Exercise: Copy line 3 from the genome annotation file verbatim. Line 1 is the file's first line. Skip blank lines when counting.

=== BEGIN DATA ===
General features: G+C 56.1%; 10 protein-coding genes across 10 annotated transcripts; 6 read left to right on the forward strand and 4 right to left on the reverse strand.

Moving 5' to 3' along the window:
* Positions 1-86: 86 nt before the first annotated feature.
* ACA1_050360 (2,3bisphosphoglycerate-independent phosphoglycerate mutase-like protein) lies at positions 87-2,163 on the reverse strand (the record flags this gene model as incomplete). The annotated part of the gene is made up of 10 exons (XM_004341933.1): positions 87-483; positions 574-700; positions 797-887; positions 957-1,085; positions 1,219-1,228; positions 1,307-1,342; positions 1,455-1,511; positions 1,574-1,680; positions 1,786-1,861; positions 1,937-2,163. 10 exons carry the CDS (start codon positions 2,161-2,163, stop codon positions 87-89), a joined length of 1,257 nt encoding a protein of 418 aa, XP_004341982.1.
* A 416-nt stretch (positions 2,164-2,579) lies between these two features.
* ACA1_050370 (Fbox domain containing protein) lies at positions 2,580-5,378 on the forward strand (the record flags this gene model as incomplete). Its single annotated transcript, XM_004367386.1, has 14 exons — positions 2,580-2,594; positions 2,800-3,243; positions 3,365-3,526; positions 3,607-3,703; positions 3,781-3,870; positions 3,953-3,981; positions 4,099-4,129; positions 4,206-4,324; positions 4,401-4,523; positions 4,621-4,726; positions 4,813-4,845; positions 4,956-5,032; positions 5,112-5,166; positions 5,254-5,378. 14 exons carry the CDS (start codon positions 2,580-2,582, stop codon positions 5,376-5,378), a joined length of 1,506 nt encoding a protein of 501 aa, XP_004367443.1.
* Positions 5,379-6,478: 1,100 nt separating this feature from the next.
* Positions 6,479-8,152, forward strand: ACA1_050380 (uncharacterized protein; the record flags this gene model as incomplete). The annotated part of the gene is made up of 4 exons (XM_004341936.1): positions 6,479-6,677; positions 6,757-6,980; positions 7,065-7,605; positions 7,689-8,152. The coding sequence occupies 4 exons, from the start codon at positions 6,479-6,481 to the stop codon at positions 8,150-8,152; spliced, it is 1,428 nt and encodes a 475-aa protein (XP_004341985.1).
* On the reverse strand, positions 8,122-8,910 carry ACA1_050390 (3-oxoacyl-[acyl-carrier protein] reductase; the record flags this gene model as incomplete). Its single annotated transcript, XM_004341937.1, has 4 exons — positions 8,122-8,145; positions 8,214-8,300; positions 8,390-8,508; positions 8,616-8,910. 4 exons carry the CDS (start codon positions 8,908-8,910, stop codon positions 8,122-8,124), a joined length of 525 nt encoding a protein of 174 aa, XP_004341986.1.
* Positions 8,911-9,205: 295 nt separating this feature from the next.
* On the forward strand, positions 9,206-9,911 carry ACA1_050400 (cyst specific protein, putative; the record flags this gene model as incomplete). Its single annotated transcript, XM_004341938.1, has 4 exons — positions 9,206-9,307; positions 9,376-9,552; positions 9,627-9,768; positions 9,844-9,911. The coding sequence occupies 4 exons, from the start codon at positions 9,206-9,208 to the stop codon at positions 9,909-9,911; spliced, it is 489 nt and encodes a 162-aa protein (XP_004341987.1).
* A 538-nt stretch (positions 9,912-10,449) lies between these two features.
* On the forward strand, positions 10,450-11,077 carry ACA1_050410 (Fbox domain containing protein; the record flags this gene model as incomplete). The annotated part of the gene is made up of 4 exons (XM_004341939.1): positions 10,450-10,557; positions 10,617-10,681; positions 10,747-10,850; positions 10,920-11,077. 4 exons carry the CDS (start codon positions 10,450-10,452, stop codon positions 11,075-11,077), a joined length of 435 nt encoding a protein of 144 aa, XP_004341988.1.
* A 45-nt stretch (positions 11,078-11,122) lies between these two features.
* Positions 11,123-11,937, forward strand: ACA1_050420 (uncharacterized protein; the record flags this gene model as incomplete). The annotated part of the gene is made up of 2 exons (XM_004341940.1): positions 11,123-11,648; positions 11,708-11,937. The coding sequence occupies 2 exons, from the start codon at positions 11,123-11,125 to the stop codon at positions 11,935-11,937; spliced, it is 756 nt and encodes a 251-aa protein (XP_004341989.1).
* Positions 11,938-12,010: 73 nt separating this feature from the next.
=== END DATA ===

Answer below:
* Positions 1-86: 86 nt before the first annotated feature.